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On Monday the Federal Bureau of Investigation (FBI) executed a warrant at former president Donald Trump’s palatial residence in Palm Beach, Florida, as requested by the National Archives.

Deniers of the 2020 election results lit up social media across the country with extreme calls for violence, frequently using the words “lock and load,” and “This means war.” According to watchers of conservative, right-wing activity, it was the most violent public rhetoric since the days that led up to the Jan. 6 insurrection that overtook our nation’s capitol.

President Donald Trump on the south lawn of the White House on Thursday, where he publicly invited Ukraine and China to investigate his political opponents. Photo credit New York Magazine.

The action drew the fury of Trump supporters across the country, including a swath of high-profile Republican politicians, who without knowledge of the exact search, proclaimed it to be a political vendetta. “I’ve seen enough said Rep. Kevin McCarthy. “The Department of Justice has reached an intolerable state of weaponized politicization. When Republicans take back the House, we will conduct immediate oversight of this department …”

Trump himself (although a rich man who has been showered with privileges) has assumed a posture that he has practiced for years: the victim.

The National Archives has been trying for months to retrieve the classified presidential records which Trump illegally removed from the White House when he departed. (If they got into the wrong hands, it is possible it could endanger national security.) Leaving them lying around or accessible by others, possibly for sale to the highest bidder isn’t a viable option.

To obtain the warrant required probable cause. It also would have been preceded by a subpoena and required that Trump got a copy of the warrant, as well as an inventory of what was removed.

Per its usual policy, the Department of Justice hadn’t commented as to what exactly was the object of the search. But this left the narrative to conservatives rallying around Trump, which by this morning had risen to screeching level.  Breaking with policy, this morning U.S. Attorney General Merrick Garland gave a press conference asking the judge to unseal the warrant.

As The Atlantic Daily explained Thursday morning:

… the case against Trump here is impossible to evaluate, because we know the basis neither for the warrant nor the investigation. So the certainty that Trump is being politically persecuted cannot be supported by evidence. It is instead based on ideology: There are people against whom law-enforcement action or abuse is always justified, and there are people against whom it can never be justified …

This is why, for example, it was perfectly permissible for Trump to order his attorney general to prosecute his political opponents, to even campaign on that basis, but it is intolerable politicization for him to be investigated, regardless of the basis. Indeed, there is no need to know what the basis even is; it is by definition unjustified because of whom it targets.

This reasoning is also why the police who defended the Capitol against the rioters on January 6 were assaulted by people who in any other context might chant “Blue lives matter.” Law enforcement is legitimate and deserving of unconditional support only as long as it enforces the law against groups conservatives want it to target and exempts those they do not. Shortly after news of the raid broke, far-right representatives such as Lauren Boebert, Marjorie Taylor Greene, and Paul Gosar called for the FBI to be defunded or destroyed.”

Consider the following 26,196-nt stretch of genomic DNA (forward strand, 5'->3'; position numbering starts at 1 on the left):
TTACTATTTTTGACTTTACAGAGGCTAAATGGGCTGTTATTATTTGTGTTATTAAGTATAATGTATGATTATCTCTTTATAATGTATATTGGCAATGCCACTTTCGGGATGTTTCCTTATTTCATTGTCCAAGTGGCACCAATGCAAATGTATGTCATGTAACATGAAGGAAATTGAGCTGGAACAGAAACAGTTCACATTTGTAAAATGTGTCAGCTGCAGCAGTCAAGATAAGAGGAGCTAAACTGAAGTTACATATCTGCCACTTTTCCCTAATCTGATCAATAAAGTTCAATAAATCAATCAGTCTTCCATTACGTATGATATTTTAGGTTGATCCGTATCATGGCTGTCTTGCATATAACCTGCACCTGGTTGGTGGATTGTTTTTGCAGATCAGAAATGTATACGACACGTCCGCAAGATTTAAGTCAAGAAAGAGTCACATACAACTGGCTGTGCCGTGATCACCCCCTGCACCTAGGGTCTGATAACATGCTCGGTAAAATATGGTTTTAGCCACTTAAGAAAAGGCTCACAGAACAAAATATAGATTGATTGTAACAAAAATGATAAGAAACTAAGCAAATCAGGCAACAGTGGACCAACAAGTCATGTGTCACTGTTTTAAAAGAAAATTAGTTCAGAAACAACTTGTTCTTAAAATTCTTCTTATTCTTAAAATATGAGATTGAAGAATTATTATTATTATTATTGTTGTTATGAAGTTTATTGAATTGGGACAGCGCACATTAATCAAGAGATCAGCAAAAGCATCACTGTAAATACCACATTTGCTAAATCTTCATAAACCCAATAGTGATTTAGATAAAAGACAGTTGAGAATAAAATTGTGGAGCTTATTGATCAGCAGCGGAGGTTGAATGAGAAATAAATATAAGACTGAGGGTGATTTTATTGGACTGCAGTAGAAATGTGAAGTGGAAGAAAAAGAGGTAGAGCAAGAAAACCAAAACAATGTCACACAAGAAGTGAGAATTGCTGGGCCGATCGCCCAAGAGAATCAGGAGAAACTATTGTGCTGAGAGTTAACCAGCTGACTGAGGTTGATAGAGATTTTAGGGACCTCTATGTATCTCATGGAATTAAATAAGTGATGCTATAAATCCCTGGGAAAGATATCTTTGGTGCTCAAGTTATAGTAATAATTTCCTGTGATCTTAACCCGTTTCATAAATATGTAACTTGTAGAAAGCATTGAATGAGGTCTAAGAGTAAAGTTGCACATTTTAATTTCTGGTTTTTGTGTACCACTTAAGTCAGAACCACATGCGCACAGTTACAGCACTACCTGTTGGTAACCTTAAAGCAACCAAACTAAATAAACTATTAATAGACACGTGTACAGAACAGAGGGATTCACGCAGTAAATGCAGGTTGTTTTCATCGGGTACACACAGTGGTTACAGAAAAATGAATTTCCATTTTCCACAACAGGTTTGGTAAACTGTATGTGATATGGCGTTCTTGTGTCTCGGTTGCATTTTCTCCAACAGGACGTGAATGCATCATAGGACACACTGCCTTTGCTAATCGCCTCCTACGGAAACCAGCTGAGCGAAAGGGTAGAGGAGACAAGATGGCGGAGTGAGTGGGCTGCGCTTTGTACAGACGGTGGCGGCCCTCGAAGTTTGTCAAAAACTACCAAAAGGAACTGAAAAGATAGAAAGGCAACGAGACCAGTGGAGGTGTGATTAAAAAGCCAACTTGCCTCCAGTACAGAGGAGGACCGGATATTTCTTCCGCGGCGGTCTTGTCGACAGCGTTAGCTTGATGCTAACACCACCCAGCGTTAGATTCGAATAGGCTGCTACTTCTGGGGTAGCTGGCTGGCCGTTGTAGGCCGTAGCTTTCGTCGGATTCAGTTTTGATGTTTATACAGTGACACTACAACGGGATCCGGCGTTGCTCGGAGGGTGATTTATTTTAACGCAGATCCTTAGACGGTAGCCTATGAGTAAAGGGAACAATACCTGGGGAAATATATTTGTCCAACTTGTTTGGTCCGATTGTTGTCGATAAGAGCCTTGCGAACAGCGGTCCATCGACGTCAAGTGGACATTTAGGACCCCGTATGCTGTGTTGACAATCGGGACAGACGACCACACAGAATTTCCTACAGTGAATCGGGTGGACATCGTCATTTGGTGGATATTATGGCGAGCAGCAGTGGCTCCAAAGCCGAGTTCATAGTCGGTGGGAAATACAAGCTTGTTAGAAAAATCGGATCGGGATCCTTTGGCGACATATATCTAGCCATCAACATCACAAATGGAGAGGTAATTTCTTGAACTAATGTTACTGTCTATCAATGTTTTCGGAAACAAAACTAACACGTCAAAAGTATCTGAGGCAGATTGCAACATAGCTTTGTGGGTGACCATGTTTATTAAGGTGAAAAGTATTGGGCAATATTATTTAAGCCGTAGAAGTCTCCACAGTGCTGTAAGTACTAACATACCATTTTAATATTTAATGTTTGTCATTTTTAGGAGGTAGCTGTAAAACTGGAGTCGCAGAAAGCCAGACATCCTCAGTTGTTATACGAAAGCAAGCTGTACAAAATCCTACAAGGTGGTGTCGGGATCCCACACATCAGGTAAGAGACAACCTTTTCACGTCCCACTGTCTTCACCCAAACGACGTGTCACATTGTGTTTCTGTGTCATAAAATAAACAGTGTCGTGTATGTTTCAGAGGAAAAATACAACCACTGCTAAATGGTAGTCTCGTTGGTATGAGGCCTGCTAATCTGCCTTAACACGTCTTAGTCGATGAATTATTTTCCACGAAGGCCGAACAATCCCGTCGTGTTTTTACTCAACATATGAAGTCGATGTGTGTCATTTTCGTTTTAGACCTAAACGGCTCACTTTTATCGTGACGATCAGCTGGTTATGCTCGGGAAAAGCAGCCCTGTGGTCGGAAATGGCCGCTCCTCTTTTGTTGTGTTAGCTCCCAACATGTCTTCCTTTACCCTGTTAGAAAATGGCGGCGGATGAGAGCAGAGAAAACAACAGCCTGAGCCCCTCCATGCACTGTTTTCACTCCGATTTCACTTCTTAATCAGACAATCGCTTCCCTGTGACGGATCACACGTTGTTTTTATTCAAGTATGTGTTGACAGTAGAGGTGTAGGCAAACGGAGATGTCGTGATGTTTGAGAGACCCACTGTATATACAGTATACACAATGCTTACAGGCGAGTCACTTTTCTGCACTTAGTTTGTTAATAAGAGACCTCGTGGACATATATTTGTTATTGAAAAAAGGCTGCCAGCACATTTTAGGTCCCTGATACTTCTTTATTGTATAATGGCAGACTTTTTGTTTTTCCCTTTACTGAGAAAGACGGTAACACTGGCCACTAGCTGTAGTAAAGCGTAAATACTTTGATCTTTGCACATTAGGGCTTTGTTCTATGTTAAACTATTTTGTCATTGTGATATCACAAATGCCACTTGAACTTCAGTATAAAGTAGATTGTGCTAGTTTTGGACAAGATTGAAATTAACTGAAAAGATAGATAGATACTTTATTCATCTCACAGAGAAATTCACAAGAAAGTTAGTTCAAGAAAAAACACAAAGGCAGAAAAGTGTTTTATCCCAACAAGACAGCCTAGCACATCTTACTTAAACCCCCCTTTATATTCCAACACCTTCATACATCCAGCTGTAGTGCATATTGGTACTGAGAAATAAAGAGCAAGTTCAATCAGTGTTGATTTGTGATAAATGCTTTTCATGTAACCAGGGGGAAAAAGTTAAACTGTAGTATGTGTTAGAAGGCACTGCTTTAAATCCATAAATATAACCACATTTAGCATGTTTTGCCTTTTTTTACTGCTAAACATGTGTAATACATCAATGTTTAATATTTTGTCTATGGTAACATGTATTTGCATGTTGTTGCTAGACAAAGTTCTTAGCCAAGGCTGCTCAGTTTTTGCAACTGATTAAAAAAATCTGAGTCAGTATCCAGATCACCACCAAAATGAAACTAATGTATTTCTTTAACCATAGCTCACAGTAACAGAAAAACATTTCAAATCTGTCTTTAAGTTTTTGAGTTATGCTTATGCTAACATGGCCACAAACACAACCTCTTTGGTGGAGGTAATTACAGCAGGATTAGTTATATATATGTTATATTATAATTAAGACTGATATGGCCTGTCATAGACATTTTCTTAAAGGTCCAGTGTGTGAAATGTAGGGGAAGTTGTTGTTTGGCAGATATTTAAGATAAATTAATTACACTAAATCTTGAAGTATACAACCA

By the law known as the Presidential Records Act, the National Archives is charged with preserving every single document produced by a president’s administration. That the search has been necessary shows Trump’s continuation of the demonization of the FBI, the Department of Justice, and law enforcement during his four years in office, where he often acted more like a Mafia don than the leader of the free world.

The attempt to retrieve presidential records is a first in U.S. History – no other president has attempted to hide the records of his administration and keep them from being collected. Even former President Richard Nixon turned over all documents (except the missing minutes on his secretary’s tape recorder).

Almost immediately, a broad swath of Republicans (supposedly the party of law and order) decried the use of law enforcement agencies. Lost among these critics, when one of their own is investigated or called to task for not following the law, is the American promise of the Constitution that “no one is above the law” – not even a former president. But some are pointing out that Trump supporters simply believe that Trump should not be subject to the law at all. It is true that around the world political systems with such exemptions exist; but democracy is not one of them.

Most Conservatives have cheered on other investigations of their political rivals; such as the highly publicized FBI investigation of Democrat presidential candidate and Secretary of State Hillary Clinton’s emails just weeks before the 2016 election.

Never one to lose an opportunity for self-promotion, by Tuesday morning Trump’s political committee known as “Save America” was at work fundraising on the situation. This might create a quandary for Republicans at all levels from county level to national office. Heading into the 2022 midterms, they might rather focus on issues like inflation, fighting gun legislation, culture wars and new warnings of voter fraud, than again circling the wagons around Trump.